Survivors of Romanian pogrom to receive German compensation
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Survivors of Romanian pogrom to receive German compensation

Some 15,000 Jews were murdered in June 1941 massacre or died on 'death trains' from suffocation, dehydration and starvation

Graves of Jewish victims of the Iași pogrom in Romania on July 1, 1941. (Wikimedia commons)
Graves of Jewish victims of the Iași pogrom in Romania on July 1, 1941. (Wikimedia commons)

Jewish Holocaust survivors of the 1941 pogrom in Iasi, Romania and the “death trains” that followed are now eligible to receive compensation pensions.

Julius Berman, president of the Conference on Jewish Material Claims Against Germany, or Claims Conference, made the announcement in a statement Wednesday following negotiations earlier this month in Berlin with the German government.

Under the agreement, the Romanian survivors will receive an increase for home care provision and other services offered through Claims Conference programs worldwide. Some of the additional funds also will be used to provide pensions to Iasi survivors who do not currently receive one.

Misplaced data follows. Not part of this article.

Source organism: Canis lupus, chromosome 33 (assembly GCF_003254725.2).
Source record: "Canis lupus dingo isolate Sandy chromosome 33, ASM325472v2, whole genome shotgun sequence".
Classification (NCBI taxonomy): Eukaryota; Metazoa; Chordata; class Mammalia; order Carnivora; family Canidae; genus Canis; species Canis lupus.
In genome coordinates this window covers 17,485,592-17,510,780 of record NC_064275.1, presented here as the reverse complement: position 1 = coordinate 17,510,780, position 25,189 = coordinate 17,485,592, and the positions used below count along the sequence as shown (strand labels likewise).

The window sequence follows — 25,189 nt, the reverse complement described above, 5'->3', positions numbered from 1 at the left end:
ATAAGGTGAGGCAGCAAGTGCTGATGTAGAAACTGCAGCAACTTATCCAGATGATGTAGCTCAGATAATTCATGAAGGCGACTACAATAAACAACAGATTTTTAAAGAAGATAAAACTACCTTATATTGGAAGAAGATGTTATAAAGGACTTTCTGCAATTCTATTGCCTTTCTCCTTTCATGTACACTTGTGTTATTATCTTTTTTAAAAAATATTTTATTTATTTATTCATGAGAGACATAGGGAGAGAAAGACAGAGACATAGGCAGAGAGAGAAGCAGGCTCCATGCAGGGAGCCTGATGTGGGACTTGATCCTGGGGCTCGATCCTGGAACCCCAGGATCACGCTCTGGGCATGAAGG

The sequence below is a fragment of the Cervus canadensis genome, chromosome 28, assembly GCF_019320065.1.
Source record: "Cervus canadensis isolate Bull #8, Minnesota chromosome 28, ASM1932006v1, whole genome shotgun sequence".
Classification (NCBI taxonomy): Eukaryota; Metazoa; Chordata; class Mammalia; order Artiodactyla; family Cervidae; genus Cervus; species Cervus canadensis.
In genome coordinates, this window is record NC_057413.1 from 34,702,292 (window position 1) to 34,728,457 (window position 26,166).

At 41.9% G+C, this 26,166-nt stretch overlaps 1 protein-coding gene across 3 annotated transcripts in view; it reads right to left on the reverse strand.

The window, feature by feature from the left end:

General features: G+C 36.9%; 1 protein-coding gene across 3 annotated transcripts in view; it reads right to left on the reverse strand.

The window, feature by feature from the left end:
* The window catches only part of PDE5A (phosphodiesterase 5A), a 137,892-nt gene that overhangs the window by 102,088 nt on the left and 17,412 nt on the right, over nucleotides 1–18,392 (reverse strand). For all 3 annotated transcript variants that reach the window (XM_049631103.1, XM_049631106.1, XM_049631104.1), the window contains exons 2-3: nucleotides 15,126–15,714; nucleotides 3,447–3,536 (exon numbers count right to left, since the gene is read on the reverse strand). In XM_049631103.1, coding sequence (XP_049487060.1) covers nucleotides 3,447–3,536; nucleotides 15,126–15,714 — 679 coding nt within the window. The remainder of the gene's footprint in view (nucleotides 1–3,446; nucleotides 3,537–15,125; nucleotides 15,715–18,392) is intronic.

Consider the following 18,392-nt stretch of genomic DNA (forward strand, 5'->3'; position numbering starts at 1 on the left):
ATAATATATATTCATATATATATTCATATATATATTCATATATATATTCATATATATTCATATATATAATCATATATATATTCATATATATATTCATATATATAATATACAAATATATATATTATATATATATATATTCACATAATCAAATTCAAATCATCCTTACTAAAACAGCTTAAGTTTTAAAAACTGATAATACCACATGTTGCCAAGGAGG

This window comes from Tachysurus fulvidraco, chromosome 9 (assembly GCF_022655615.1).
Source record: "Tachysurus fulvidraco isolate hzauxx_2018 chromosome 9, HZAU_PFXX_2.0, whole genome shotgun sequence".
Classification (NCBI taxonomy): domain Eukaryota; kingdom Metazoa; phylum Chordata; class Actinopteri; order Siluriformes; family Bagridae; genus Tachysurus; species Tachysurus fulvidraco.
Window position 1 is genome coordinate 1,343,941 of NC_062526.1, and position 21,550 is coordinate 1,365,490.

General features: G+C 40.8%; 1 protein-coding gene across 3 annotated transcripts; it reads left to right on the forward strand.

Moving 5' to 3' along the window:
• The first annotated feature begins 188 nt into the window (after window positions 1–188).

About 15,000 Jews were murdered in the June 1941 pogrom or died on the trains — which took many survivors of the massacre across the country for eight days — from suffocation, dehydration and starvation. The Jews left behind in Iasi were forced to live in a designated section of the town set up as an open ghetto, under curfew and in constant fear of deportation to labor camps, while enduring regular beatings and cruelty by German and Romanian soldiers.

“The horrors inflicted on the Jews of Iasi have finally been recognized more than 70 years later,” Stuart Eizenstat, a Claims Conference special negotiator, said in a statement. “These survivors endured unimaginable suffering. For those who are still with us, we have obtained a small measure of justice, even after all this time.”

The Claims Conference has allocated, through negotiations with the government of Germany, a total of $392 million to more than 300 organizations in 2017. The funds are used to support Holocaust survivors in 45 countries with home care, food programs, medical care, dental work, emergency cash assistance and transportation.

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